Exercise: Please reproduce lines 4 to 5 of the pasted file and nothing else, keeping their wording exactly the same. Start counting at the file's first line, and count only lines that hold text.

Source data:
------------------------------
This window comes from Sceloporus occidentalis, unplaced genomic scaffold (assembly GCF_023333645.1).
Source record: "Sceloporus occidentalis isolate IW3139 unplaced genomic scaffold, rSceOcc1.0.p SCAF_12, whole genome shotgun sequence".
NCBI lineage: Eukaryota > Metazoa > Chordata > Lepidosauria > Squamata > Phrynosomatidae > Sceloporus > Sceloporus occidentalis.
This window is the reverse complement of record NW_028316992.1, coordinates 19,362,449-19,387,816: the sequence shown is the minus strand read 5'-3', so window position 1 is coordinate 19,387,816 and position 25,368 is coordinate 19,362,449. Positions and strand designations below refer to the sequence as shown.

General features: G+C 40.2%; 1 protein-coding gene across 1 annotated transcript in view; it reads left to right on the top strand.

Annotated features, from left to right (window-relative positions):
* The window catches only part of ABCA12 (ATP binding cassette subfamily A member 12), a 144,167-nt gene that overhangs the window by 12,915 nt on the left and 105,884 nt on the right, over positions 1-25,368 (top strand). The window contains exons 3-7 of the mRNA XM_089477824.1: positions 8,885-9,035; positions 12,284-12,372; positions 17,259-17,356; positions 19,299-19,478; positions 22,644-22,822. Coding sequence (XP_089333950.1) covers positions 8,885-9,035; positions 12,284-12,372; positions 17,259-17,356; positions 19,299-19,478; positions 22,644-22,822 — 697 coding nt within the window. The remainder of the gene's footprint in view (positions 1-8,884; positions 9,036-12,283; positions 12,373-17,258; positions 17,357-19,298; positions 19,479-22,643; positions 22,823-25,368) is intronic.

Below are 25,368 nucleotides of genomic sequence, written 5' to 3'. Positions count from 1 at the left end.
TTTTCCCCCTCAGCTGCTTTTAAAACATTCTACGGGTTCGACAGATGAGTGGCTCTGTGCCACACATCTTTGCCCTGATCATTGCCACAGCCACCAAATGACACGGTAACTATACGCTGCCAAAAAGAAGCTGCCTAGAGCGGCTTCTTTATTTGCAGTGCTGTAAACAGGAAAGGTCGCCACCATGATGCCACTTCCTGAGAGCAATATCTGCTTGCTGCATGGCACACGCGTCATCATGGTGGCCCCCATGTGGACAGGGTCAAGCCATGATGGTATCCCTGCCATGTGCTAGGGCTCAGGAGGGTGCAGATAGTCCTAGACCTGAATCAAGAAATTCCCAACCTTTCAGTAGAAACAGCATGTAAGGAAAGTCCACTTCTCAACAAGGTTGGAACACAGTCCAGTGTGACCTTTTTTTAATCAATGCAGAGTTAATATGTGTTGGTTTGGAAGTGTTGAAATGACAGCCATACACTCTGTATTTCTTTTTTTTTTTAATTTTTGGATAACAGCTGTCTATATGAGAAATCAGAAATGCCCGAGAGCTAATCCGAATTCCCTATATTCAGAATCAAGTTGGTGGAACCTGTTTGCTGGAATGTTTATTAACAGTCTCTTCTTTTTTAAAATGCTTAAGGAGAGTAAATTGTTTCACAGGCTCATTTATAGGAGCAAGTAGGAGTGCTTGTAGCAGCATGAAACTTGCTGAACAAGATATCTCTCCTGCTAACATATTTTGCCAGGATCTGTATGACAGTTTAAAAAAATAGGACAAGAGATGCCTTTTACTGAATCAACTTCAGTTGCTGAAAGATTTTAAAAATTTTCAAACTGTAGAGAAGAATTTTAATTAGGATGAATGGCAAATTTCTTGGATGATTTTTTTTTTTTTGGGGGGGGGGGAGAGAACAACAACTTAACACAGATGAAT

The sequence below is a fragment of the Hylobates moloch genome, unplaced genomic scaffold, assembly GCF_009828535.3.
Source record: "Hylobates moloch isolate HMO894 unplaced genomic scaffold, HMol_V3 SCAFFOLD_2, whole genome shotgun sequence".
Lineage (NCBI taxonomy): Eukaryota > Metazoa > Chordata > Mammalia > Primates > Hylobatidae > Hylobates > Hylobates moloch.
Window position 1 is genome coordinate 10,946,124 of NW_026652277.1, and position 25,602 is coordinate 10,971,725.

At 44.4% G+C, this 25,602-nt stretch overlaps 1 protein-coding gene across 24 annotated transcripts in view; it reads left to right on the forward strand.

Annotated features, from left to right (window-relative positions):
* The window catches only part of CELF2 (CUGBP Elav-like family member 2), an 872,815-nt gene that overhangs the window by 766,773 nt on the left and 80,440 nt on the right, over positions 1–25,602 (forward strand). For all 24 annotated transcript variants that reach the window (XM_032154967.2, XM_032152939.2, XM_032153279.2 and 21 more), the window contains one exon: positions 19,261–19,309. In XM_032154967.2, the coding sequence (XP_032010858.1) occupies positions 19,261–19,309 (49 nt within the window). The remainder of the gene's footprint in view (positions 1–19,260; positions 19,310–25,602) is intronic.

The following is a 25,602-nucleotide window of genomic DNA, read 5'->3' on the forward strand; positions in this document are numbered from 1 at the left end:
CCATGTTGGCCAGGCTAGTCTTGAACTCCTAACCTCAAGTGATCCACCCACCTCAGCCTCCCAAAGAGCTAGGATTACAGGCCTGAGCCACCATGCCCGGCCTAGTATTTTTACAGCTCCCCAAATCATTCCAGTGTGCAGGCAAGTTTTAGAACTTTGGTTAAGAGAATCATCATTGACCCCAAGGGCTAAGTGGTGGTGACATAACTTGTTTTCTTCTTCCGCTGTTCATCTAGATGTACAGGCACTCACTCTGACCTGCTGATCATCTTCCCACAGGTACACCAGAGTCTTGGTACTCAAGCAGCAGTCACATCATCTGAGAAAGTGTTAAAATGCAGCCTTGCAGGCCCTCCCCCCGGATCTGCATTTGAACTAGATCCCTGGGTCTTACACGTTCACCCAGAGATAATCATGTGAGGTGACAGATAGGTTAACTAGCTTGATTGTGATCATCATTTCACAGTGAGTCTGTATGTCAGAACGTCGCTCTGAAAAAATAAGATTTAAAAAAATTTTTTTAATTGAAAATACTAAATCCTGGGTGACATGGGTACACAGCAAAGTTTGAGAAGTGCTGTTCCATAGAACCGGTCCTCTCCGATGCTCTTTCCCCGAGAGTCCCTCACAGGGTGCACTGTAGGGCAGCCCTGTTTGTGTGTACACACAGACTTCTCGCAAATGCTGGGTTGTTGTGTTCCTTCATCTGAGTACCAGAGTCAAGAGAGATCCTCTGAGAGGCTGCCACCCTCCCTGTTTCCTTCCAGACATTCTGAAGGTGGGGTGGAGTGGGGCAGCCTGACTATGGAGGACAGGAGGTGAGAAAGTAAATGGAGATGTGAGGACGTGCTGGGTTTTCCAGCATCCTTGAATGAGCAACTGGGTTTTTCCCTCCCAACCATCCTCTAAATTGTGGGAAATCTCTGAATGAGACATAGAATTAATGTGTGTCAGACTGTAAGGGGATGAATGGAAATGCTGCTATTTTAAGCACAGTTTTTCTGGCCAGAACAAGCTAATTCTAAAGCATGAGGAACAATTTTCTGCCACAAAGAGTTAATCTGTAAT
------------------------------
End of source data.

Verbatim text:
This window is the reverse complement of record NW_028316992.1, coordinates 19,362,449-19,387,816: the sequence shown is the minus strand read 5'-3', so window position 1 is coordinate 19,387,816 and position 25,368 is coordinate 19,362,449. Positions and strand designations below refer to the sequence as shown.

General features: G+C 40.2%; 1 protein-coding gene across 1 annotated transcript in view; it reads left to right on the top strand.